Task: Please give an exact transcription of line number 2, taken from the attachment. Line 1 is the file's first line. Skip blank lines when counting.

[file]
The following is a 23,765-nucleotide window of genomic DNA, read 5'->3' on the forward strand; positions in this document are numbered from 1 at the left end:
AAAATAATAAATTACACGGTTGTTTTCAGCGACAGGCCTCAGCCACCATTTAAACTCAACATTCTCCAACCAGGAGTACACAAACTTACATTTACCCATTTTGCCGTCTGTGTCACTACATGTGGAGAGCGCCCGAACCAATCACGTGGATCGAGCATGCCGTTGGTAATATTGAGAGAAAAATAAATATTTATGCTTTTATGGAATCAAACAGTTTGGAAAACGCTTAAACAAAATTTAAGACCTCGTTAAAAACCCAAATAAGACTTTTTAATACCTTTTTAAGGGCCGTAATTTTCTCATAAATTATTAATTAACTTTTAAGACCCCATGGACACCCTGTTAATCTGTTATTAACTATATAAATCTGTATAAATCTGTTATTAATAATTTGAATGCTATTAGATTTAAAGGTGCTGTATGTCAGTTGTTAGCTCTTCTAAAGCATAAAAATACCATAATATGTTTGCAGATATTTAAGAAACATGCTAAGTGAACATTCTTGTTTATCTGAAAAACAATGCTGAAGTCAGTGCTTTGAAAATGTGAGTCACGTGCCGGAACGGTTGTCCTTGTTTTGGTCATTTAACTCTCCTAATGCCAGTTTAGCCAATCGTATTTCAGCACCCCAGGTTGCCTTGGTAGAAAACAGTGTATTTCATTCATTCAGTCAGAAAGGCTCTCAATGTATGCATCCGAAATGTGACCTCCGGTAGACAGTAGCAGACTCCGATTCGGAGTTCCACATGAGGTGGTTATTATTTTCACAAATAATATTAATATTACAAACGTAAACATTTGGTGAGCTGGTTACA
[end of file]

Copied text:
AAAATAATAAATTACACGGTTGTTTTCAGCGACAGGCCTCAGCCACCATTTAAACTCAACATTCTCCAACCAGGAGTACACAAACTTACATTTACCCATTTTGCCGTCTGTGTCACTACATGTGGAGAGCGCCCGAACCAATCACGTGGATCGAGCATGCCGTTGGTAATATTGAGAGAAAAATAAATATTTATGCTTTTATGGAATCAAACAGTTTGGAAAACGCTTAAACAAAATTTAAGACCTCGTTAAAAACCCAAATAAGACTTTTTAATACCTTTTTAAGGGCCGTAATTTTCTCATAAATTATTAATTAACTTTTAAGACCCCATGGACACCCTGTTAATCTGTTATTAACTATATAAATCTGTATAAATCTGTTATTAATAATTTGAATGCTATTAGATTTAAAGGTGCTGTATGTCAGTTGTTAGCTCTTCTAAAGCATAAAAATACCATAATATGTTTGCAGATATTTAAGAAACATGCTAAGTGAACATTCTTGTTTATCTGAAAAACAATGCTGAAGTCAGTGCTTTGAAAATGTGAGTCACGTGCCGGAACGGTTGTCCTTGTTTTGGTCATTTAACTCTCCTAATGCCAGTTTAGCCAATCGTATTTCAGCACCCCAGGTTGCCTTGGTAGAAAACAGTGTATTTCATTCATTCAGTCAGAAAGGCTCTCAATGTATGCATCCGAAATGTGACCTCCGGTAGACAGTAGCAGACTCCGATTCGGAGTTCCACATGAGGTGGTTATTATTTTCACAAATAATATTAATATTACAAACGTAAACATTTGGTGAGCTGGTTACA